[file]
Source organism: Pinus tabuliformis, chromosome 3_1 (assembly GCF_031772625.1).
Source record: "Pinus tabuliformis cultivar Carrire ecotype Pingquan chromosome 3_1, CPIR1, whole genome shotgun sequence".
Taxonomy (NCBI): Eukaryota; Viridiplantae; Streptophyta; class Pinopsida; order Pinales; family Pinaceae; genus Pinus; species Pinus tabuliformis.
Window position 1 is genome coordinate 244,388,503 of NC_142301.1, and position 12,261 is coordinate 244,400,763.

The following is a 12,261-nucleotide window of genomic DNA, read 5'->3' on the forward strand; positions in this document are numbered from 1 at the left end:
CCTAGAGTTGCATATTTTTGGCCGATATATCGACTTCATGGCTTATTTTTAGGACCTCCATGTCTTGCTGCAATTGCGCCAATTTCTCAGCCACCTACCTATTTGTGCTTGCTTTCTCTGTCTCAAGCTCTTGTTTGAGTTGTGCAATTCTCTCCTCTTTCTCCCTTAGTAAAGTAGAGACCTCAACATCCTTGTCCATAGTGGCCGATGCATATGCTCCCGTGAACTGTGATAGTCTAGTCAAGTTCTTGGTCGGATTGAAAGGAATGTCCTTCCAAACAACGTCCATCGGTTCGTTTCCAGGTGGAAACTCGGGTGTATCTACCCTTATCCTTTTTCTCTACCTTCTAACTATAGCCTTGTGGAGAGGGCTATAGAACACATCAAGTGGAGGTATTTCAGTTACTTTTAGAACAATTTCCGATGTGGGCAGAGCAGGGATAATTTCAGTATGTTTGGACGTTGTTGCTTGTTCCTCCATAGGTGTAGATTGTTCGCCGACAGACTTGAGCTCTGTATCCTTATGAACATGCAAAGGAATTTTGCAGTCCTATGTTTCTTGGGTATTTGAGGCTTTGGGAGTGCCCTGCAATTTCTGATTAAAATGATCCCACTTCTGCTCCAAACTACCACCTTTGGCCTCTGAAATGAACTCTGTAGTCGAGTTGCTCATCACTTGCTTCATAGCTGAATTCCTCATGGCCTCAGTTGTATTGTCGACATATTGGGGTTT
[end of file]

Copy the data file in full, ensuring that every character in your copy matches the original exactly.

Source organism: Pinus tabuliformis, chromosome 3_1 (assembly GCF_031772625.1).
Source record: "Pinus tabuliformis cultivar Carrire ecotype Pingquan chromosome 3_1, CPIR1, whole genome shotgun sequence".
Taxonomy (NCBI): Eukaryota; Viridiplantae; Streptophyta; class Pinopsida; order Pinales; family Pinaceae; genus Pinus; species Pinus tabuliformis.
Window position 1 is genome coordinate 244,388,503 of NC_142301.1, and position 12,261 is coordinate 244,400,763.

The following is a 12,261-nucleotide window of genomic DNA, read 5'->3' on the forward strand; positions in this document are numbered from 1 at the left end:
CCTAGAGTTGCATATTTTTGGCCGATATATCGACTTCATGGCTTATTTTTAGGACCTCCATGTCTTGCTGCAATTGCGCCAATTTCTCAGCCACCTACCTATTTGTGCTTGCTTTCTCTGTCTCAAGCTCTTGTTTGAGTTGTGCAATTCTCTCCTCTTTCTCCCTTAGTAAAGTAGAGACCTCAACATCCTTGTCCATAGTGGCCGATGCATATGCTCCCGTGAACTGTGATAGTCTAGTCAAGTTCTTGGTCGGATTGAAAGGAATGTCCTTCCAAACAACGTCCATCGGTTCGTTTCCAGGTGGAAACTCGGGTGTATCTACCCTTATCCTTTTTCTCTACCTTCTAACTATAGCCTTGTGGAGAGGGCTATAGAACACATCAAGTGGAGGTATTTCAGTTACTTTTAGAACAATTTCCGATGTGGGCAGAGCAGGGATAATTTCAGTATGTTTGGACGTTGTTGCTTGTTCCTCCATAGGTGTAGATTGTTCGCCGACAGACTTGAGCTCTGTATCCTTATGAACATGCAAAGGAATTTTGCAGTCCTATGTTTCTTGGGTATTTGAGGCTTTGGGAGTGCCCTGCAATTTCTGATTAAAATGATCCCACTTCTGCTCCAAACTACCACCTTTGGCCTCTGAAATGAACTCTGTAGTCGAGTTGCTCATCACTTGCTTCATAGCTGAATTCCTCATGGCCTCAGTTGTATTGTCGACATATTGGGGTTT